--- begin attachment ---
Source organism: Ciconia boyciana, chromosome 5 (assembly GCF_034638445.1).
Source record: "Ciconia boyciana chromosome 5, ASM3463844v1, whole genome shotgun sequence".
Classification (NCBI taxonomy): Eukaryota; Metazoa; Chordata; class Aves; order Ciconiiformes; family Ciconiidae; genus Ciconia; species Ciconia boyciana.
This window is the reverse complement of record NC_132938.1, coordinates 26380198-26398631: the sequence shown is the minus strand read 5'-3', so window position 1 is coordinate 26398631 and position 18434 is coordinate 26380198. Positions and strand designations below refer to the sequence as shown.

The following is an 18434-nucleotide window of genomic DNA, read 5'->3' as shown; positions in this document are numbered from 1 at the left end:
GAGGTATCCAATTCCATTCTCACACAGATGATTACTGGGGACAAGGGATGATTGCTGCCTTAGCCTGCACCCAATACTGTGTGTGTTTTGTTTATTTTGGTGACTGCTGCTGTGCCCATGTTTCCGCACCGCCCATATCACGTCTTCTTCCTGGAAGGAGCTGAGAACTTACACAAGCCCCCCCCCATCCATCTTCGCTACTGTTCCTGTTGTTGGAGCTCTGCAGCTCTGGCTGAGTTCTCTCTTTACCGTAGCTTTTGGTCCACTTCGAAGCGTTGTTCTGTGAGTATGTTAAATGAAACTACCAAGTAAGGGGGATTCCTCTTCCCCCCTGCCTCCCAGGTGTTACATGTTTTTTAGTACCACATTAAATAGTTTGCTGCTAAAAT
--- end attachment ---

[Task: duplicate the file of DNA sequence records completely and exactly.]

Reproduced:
Source organism: Ciconia boyciana, chromosome 5 (assembly GCF_034638445.1).
Source record: "Ciconia boyciana chromosome 5, ASM3463844v1, whole genome shotgun sequence".
Classification (NCBI taxonomy): Eukaryota; Metazoa; Chordata; class Aves; order Ciconiiformes; family Ciconiidae; genus Ciconia; species Ciconia boyciana.
This window is the reverse complement of record NC_132938.1, coordinates 26380198-26398631: the sequence shown is the minus strand read 5'-3', so window position 1 is coordinate 26398631 and position 18434 is coordinate 26380198. Positions and strand designations below refer to the sequence as shown.

The following is an 18434-nucleotide window of genomic DNA, read 5'->3' as shown; positions in this document are numbered from 1 at the left end:
GAGGTATCCAATTCCATTCTCACACAGATGATTACTGGGGACAAGGGATGATTGCTGCCTTAGCCTGCACCCAATACTGTGTGTGTTTTGTTTATTTTGGTGACTGCTGCTGTGCCCATGTTTCCGCACCGCCCATATCACGTCTTCTTCCTGGAAGGAGCTGAGAACTTACACAAGCCCCCCCCCATCCATCTTCGCTACTGTTCCTGTTGTTGGAGCTCTGCAGCTCTGGCTGAGTTCTCTCTTTACCGTAGCTTTTGGTCCACTTCGAAGCGTTGTTCTGTGAGTATGTTAAATGAAACTACCAAGTAAGGGGGATTCCTCTTCCCCCCTGCCTCCCAGGTGTTACATGTTTTTTAGTACCACATTAAATAGTTTGCTGCTAAAAT